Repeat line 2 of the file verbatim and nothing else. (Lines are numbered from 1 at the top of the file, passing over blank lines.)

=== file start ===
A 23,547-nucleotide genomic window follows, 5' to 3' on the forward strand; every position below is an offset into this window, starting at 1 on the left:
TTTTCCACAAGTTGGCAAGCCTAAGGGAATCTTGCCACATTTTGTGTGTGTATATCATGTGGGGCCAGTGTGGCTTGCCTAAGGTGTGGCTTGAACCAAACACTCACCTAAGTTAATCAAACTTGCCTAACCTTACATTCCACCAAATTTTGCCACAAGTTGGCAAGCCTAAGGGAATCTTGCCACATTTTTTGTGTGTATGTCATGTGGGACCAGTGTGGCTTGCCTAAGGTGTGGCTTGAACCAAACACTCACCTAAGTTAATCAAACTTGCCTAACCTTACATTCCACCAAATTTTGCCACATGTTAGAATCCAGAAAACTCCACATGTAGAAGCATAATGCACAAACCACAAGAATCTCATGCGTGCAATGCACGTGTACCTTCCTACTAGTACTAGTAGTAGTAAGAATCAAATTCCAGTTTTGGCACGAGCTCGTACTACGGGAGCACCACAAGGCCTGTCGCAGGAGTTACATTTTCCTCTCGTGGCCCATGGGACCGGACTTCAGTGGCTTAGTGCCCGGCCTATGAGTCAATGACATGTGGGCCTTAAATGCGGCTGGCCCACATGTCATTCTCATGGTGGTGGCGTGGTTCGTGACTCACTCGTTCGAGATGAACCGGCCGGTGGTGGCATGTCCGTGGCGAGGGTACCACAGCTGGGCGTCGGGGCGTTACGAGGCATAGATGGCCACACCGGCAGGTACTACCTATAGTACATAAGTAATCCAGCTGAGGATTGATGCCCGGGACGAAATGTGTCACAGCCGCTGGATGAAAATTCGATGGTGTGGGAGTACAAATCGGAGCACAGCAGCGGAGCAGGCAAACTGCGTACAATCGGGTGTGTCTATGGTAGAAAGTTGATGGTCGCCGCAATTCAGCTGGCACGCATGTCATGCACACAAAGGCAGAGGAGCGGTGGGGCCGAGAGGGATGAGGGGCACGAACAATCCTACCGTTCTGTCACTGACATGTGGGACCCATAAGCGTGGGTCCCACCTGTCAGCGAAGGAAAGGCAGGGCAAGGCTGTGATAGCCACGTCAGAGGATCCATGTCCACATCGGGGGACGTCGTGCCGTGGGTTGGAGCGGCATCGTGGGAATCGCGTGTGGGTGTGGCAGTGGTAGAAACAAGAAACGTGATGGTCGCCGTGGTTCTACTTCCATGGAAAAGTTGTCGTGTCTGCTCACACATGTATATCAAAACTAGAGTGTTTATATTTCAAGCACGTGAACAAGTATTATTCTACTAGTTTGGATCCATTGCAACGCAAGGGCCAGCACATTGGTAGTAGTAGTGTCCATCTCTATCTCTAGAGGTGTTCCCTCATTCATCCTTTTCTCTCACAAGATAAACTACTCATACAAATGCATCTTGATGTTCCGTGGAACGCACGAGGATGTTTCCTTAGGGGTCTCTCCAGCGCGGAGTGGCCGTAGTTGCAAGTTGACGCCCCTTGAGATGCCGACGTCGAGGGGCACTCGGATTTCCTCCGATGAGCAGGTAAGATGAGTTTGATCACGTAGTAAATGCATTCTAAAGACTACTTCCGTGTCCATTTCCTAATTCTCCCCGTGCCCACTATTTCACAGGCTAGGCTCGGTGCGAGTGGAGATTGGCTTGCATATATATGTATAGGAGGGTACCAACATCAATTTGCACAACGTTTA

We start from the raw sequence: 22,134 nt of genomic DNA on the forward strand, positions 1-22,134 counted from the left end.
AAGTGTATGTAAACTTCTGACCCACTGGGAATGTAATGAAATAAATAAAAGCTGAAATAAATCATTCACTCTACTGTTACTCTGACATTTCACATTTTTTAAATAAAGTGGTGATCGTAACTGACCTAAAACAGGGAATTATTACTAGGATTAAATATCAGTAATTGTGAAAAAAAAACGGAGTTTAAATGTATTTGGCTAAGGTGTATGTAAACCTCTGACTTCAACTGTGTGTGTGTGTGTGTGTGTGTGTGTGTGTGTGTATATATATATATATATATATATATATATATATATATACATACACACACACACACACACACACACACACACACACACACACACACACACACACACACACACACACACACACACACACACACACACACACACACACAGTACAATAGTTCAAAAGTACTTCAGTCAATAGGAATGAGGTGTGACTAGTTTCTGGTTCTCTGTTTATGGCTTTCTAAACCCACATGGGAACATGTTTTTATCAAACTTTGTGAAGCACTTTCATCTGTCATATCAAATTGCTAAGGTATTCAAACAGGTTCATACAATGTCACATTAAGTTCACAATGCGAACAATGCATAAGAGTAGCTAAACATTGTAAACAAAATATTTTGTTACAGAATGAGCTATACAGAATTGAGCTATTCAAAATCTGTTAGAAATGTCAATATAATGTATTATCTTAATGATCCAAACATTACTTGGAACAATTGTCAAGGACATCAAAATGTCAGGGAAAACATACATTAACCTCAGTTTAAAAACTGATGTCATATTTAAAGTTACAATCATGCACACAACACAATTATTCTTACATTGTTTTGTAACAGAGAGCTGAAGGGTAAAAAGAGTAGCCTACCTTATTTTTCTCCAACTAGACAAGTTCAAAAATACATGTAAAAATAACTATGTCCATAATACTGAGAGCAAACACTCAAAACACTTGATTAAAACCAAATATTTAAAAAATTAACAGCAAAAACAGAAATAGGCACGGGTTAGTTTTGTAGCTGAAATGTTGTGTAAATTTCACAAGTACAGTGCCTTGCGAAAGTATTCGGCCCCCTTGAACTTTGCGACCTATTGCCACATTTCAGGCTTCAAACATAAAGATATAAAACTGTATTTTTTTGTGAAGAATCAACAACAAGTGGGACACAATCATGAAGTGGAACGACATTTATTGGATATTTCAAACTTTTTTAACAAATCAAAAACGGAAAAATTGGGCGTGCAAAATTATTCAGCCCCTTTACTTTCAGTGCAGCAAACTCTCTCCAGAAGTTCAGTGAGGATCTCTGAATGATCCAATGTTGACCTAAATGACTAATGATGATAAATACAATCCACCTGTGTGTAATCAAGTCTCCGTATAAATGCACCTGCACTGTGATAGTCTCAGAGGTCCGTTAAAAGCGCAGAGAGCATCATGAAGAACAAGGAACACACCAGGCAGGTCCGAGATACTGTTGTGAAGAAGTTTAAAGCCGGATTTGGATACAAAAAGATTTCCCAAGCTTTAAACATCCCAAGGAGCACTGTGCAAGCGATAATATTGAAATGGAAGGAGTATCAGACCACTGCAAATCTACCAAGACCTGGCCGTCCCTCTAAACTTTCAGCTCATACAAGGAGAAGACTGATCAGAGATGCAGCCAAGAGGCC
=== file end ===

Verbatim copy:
TTTTCCACAAGTTGGCAAGCCTAAGGGAATCTTGCCACATTTTGTGTGTGTATATCATGTGGGGCCAGTGTGGCTTGCCTAAGGTGTGGCTTGAACCAAACACTCACCTAAGTTAATCAAACTTGCCTAACCTTACATTCCACCAAATTTTGCCACAAGTTGGCAAGCCTAAGGGAATCTTGCCACATTTTTTGTGTGTATGTCATGTGGGACCAGTGTGGCTTGCCTAAGGTGTGGCTTGAACCAAACACTCACCTAAGTTAATCAAACTTGCCTAACCTTACATTCCACCAAATTTTGCCACATGTTAGAATCCAGAAAACTCCACATGTAGAAGCATAATGCACAAACCACAAGAATCTCATGCGTGCAATGCACGTGTACCTTCCTACTAGTACTAGTAGTAGTAAGAATCAAATTCCAGTTTTGGCACGAGCTCGTACTACGGGAGCACCACAAGGCCTGTCGCAGGAGTTACATTTTCCTCTCGTGGCCCATGGGACCGGACTTCAGTGGCTTAGTGCCCGGCCTATGAGTCAATGACATGTGGGCCTTAAATGCGGCTGGCCCACATGTCATTCTCATGGTGGTGGCGTGGTTCGTGACTCACTCGTTCGAGATGAACCGGCCGGTGGTGGCATGTCCGTGGCGAGGGTACCACAGCTGGGCGTCGGGGCGTTACGAGGCATAGATGGCCACACCGGCAGGTACTACCTATAGTACATAAGTAATCCAGCTGAGGATTGATGCCCGGGACGAAATGTGTCACAGCCGCTGGATGAAAATTCGATGGTGTGGGAGTACAAATCGGAGCACAGCAGCGGAGCAGGCAAACTGCGTACAATCGGGTGTGTCTATGGTAGAAAGTTGATGGTCGCCGCAATTCAGCTGGCACGCATGTCATGCACACAAAGGCAGAGGAGCGGTGGGGCCGAGAGGGATGAGGGGCACGAACAATCCTACCGTTCTGTCACTGACATGTGGGACCCATAAGCGTGGGTCCCACCTGTCAGCGAAGGAAAGGCAGGGCAAGGCTGTGATAGCCACGTCAGAGGATCCATGTCCACATCGGGGGACGTCGTGCCGTGGGTTGGAGCGGCATCGTGGGAATCGCGTGTGGGTGTGGCAGTGGTAGAAACAAGAAACGTGATGGTCGCCGTGGTTCTACTTCCATGGAAAAGTTGTCGTGTCTGCTCACACATGTATATCAAAACTAGAGTGTTTATATTTCAAGCACGTGAACAAGTATTATTCTACTAGTTTGGATCCATTGCAACGCAAGGGCCAGCACATTGGTAGTAGTAGTGTCCATCTCTATCTCTAGAGGTGTTCCCTCATTCATCCTTTTCTCTCACAAGATAAACTACTCATACAAATGCATCTTGATGTTCCGTGGAACGCACGAGGATGTTTCCTTAGGGGTCTCTCCAGCGCGGAGTGGCCGTAGTTGCAAGTTGACGCCCCTTGAGATGCCGACGTCGAGGGGCACTCGGATTTCCTCCGATGAGCAGGTAAGATGAGTTTGATCACGTAGTAAATGCATTCTAAAGACTACTTCCGTGTCCATTTCCTAATTCTCCCCGTGCCCACTATTTCACAGGCTAGGCTCGGTGCGAGTGGAGATTGGCTTGCATATATATGTATAGGAGGGTACCAACATCAATTTGCACAACGTTTA